“Probably within just the last ten million years, a plant had a new idea, and instead of spreading its leaf out, it shaped it into a spine, such as those find today on the cholla cactus. It was this new idea that allowed a new kind of plant to grow preposterously large and live long in a dry place where it was also the only green thing around to eat for miles - an absurdly inconceivable success. One new idea allowed the plant to see a new world and draw sweetness out of a whole new sky.”
I open with this quote from Hope Jahren’s “Lab Girl,” a novel/autobiography that shares her journey and formative choices on her way to becoming a scientist and opening three labs (currently running one in Hawai’i), along with detailing a unique friendship, and a deep-rooted love of plants and soil. Why this quote, which recalls ‘new ideas’ leading to milestones in evolutionary biology and considering life from the perspective of a plant? Because I find myself at a crossroads, with paths to walk down that will either stiffen my spine, grow a deeper taproot, surge for the light or any combination thereof.
As distinguished by Malcolm Gladwell in his Revisionist History podcast, privileged humans are blessed with second chances, and I’m not going to throw away my shot (Yes friends, podcasts and Hamilton soundtrack are still getting their deserved listens). I returned to academia after a six-year absence, through an incredible opportunity to pursue a second chance at education, to navigate and understand the ecology of food and farming systems through a higher education perspective. I aimed to make the most of this experience by being present for the educational, work and service opportunities offered through the Warren Wilson College triad, and as being an observer of the college system (which began as a farm school in the late 19th century) and its relationship to the amorphous subject called Sustainable Agriculture. Not too dissimilar from the nebulous classification of ‘Organic Farming.’ (How about ‘biological,’ ‘ecological,’ ‘regenerative,’ or ‘living systems’ farming to try a few alternatives (which inevitably, if not already, would turn into buzzwords)? Remember the context in which developed the ‘Green Revolution’? Okay, I’ll save this rant for another post.)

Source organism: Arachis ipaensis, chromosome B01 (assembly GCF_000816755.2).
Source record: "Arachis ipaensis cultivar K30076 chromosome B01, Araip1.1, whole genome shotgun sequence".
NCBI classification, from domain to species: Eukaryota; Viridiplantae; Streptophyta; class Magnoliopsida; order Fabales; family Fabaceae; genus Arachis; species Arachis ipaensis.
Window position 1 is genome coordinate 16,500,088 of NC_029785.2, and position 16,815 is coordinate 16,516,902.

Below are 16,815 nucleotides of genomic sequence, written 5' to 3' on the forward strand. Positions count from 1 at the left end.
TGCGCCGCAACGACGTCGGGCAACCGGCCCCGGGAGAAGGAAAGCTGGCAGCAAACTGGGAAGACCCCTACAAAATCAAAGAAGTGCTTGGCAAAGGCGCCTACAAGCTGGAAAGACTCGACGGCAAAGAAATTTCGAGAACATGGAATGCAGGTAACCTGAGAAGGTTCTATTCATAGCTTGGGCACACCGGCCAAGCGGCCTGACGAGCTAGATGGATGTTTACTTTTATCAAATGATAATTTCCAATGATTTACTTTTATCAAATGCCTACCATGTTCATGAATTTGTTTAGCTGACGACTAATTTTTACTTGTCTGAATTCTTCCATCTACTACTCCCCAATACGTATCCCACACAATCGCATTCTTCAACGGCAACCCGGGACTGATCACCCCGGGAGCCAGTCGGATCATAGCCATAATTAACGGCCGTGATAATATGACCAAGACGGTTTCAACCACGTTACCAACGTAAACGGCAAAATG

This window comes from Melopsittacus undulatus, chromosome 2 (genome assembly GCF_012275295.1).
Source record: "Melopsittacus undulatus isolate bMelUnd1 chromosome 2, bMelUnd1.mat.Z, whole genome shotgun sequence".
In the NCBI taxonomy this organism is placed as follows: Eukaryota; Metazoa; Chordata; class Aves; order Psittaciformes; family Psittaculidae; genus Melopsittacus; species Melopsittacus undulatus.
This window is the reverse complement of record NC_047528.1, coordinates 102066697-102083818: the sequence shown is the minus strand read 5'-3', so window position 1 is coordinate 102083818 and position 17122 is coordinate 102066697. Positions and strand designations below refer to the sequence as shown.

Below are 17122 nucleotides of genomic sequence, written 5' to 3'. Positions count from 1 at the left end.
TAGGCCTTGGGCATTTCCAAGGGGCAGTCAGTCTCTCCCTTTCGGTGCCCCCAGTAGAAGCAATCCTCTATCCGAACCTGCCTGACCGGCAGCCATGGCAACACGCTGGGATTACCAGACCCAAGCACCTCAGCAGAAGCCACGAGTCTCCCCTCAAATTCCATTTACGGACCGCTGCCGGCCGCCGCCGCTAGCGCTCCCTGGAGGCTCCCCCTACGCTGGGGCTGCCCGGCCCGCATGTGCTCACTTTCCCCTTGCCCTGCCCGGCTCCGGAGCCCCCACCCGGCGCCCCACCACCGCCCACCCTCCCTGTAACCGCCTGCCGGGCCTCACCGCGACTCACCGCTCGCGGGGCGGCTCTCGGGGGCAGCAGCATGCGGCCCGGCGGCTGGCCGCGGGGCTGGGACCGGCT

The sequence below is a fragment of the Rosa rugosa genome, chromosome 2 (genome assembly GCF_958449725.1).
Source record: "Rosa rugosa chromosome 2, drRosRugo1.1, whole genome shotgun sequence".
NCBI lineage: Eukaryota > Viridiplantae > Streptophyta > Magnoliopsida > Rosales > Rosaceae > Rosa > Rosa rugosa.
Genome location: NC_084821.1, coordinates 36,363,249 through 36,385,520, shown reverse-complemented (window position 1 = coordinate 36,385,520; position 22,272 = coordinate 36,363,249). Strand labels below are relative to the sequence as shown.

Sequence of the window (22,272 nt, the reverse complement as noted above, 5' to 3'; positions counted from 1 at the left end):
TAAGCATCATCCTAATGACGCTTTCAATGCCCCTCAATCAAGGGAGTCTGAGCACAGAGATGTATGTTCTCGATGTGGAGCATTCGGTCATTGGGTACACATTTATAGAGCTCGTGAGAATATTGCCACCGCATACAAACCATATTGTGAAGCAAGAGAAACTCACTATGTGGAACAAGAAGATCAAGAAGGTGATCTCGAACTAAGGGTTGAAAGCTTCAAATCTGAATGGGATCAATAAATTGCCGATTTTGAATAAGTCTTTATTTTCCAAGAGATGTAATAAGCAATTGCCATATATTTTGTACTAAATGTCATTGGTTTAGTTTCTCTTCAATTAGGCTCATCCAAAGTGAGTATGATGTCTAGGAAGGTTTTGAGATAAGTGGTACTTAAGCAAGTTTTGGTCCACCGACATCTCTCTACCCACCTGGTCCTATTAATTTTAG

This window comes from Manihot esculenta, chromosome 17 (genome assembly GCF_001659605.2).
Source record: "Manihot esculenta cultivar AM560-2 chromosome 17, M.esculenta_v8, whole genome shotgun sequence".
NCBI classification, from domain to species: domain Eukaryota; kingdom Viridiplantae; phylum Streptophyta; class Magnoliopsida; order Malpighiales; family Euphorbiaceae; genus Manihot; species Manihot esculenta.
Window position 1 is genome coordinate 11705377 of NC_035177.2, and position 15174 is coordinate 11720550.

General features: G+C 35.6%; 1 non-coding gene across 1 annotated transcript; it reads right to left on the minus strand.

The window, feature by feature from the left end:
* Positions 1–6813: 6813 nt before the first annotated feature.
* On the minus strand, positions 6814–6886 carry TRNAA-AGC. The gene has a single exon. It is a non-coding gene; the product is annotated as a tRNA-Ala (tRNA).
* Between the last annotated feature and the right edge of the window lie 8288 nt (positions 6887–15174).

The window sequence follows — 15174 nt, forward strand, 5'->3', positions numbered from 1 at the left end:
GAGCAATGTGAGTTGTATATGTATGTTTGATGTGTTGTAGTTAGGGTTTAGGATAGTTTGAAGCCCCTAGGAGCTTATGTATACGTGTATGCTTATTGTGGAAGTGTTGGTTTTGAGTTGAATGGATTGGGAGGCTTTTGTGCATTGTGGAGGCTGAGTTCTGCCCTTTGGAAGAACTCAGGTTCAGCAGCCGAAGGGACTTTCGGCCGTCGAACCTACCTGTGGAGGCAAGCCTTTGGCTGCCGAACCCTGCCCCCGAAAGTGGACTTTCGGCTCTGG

As an active observer, I set out and grew to witness how a hands-on livelihood such as farming is being taught in the classroom setting. Also, I aimed to learn the role of extension offices and how they inform management practices and to be aware of what questions are being asked in agricultural research and what methodology is being practiced to answer them. Such is one of the benefits of a liberal arts education; it teaches you how to think rather than what to think. And for me personally, the most compelling intersection of agriculture and academia, is how demonstration sites serve to inform production and management, education and research. Agricultural learned throug higher education fascinates me with the depths one can explore through its history, its theory, its science, its complexity and its inconsistency around acknowledging farming as a living system. (Did you know that most crop science and animal science students in 2-3 year master programs will never share a classroom together?)